A video from the Non-Yankee Workshop.
Let me give you some back story on this project.
Last weekend, I started tossing around ideas for a BBQ caddy and planned on building it for this week's show. You may be wondering why I would build a barbecue project in January. Well it is Summer in Australia and I have been working with Warren Downes to develop something for Australia Day coming up at the end of the month.
As we started hashing out ideas, I began to realize that this could make for a really fun video...especially since he offered to shoot some stuff Down Under. So I have tabled that project until I can come up with something good. That video and project will be on the 27th, just in time for the holiday.
So I needed a project for this week. As I mentioned in my last post, I've been saving the clock for this project for a long time. I started playing around with various pieces of scrap wood and sketching out a bunch of different designs. Eventually, the concept of a "floating" clock struck me. From there, it was actually pretty simple to execute. My main concern was how to make the holes in the circle perfectly straight and perpendicular. Boring them before cutting the circle is the solution.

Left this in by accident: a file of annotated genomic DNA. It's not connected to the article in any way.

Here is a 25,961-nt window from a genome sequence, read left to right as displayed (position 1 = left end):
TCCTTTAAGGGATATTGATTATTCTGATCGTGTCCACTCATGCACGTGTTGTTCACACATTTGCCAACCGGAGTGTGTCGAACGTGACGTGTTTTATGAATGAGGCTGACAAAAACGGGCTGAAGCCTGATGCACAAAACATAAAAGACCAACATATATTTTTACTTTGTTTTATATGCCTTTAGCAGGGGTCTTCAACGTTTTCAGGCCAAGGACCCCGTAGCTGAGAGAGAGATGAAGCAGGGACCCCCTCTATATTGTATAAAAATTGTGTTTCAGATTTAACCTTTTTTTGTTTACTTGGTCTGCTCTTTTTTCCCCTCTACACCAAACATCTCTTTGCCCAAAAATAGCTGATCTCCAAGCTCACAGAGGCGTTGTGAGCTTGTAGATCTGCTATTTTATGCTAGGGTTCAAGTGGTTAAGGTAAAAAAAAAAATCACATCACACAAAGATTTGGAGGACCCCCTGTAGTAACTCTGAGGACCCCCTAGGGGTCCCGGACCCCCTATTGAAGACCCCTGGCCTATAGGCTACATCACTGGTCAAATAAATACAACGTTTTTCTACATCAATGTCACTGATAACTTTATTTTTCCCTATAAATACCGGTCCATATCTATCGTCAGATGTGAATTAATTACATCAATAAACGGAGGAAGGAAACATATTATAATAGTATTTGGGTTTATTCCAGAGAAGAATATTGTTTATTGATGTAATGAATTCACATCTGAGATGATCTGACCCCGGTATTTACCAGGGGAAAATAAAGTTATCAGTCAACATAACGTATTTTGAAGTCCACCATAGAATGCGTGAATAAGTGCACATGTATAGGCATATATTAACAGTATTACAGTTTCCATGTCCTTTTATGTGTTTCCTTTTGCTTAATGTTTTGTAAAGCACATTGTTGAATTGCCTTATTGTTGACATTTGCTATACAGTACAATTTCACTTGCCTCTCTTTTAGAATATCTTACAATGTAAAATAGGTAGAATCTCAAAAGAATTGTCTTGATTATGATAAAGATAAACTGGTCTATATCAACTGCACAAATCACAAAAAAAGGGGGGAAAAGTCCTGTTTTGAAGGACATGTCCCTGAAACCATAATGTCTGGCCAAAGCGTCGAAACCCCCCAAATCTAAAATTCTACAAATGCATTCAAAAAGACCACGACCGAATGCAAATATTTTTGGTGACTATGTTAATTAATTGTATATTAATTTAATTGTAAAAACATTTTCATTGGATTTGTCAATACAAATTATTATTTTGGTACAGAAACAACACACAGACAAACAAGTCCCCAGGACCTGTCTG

I shot the video without any sound so I could add a soundtrack of some sort. It seemed simple enough that it didn't require me babbling on. After I edited it together I wanted to tack on an introduction and thought it would be funny to do it as a real woodworking show, complete with safety warnings and overly long instruction. I put on my Roy Underhill mustache and a ridiculously bad Southern accent. Then it hit me to include an incredibly verbose soundtrack on a video that needed none!
Now the strange part. After I posted the finished photo here and on Facebook a few days ago, a couple of people mentioned that it looked like one that Marc Spagnuolo made. My first thought was one of amusement: I couldn't imagine Marc making something so simple!
The Wood Whisperer's video. Yup. Sure enough, back in 2008, Marc made a clock that looks very similar to the one I just made. It is eerie: he used a dark wood for the frame and light wood for the floating center. Mine even has double splines on the corners, just like Marc's.
So wow. I guess I should familiarize myself with more of Marc's projects. Perhaps this is a design I've seen somewhere before and was in my unconscious mind, just waiting to come out? Well Marc, sorry about the similarity. If I had seen your clock I certainly would have come up with a different project. But as it is, enjoy my take on the "floating clock".